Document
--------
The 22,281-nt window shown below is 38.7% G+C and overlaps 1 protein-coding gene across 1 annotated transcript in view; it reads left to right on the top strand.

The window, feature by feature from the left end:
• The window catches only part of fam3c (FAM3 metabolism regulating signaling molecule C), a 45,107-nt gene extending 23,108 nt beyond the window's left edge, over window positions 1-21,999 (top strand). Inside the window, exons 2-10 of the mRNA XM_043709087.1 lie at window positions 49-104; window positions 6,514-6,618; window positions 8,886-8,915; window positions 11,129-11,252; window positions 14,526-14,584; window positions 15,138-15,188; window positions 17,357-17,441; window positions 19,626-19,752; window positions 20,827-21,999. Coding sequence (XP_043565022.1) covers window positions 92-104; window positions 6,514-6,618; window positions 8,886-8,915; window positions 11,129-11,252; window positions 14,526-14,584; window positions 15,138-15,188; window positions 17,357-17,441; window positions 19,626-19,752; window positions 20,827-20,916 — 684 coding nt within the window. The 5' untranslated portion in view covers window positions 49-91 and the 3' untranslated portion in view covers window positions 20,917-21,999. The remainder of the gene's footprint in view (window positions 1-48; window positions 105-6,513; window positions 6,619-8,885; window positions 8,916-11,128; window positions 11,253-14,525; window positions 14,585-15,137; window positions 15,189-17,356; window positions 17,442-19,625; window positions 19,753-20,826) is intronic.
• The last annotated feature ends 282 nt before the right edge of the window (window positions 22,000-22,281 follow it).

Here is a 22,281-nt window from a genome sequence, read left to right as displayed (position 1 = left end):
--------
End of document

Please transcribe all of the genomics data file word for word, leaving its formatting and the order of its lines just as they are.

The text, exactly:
The 22,281-nt window shown below is 38.7% G+C and overlaps 1 protein-coding gene across 1 annotated transcript in view; it reads left to right on the top strand.

The window, feature by feature from the left end:
• The window catches only part of fam3c (FAM3 metabolism regulating signaling molecule C), a 45,107-nt gene extending 23,108 nt beyond the window's left edge, over window positions 1-21,999 (top strand). Inside the window, exons 2-10 of the mRNA XM_043709087.1 lie at window positions 49-104; window positions 6,514-6,618; window positions 8,886-8,915; window positions 11,129-11,252; window positions 14,526-14,584; window positions 15,138-15,188; window positions 17,357-17,441; window positions 19,626-19,752; window positions 20,827-21,999. Coding sequence (XP_043565022.1) covers window positions 92-104; window positions 6,514-6,618; window positions 8,886-8,915; window positions 11,129-11,252; window positions 14,526-14,584; window positions 15,138-15,188; window positions 17,357-17,441; window positions 19,626-19,752; window positions 20,827-20,916 — 684 coding nt within the window. The 5' untranslated portion in view covers window positions 49-91 and the 3' untranslated portion in view covers window positions 20,917-21,999. The remainder of the gene's footprint in view (window positions 1-48; window positions 105-6,513; window positions 6,619-8,885; window positions 8,916-11,128; window positions 11,253-14,525; window positions 14,585-15,137; window positions 15,189-17,356; window positions 17,442-19,625; window positions 19,753-20,826) is intronic.
• The last annotated feature ends 282 nt before the right edge of the window (window positions 22,000-22,281 follow it).

Here is a 22,281-nt window from a genome sequence, read left to right as displayed (position 1 = left end):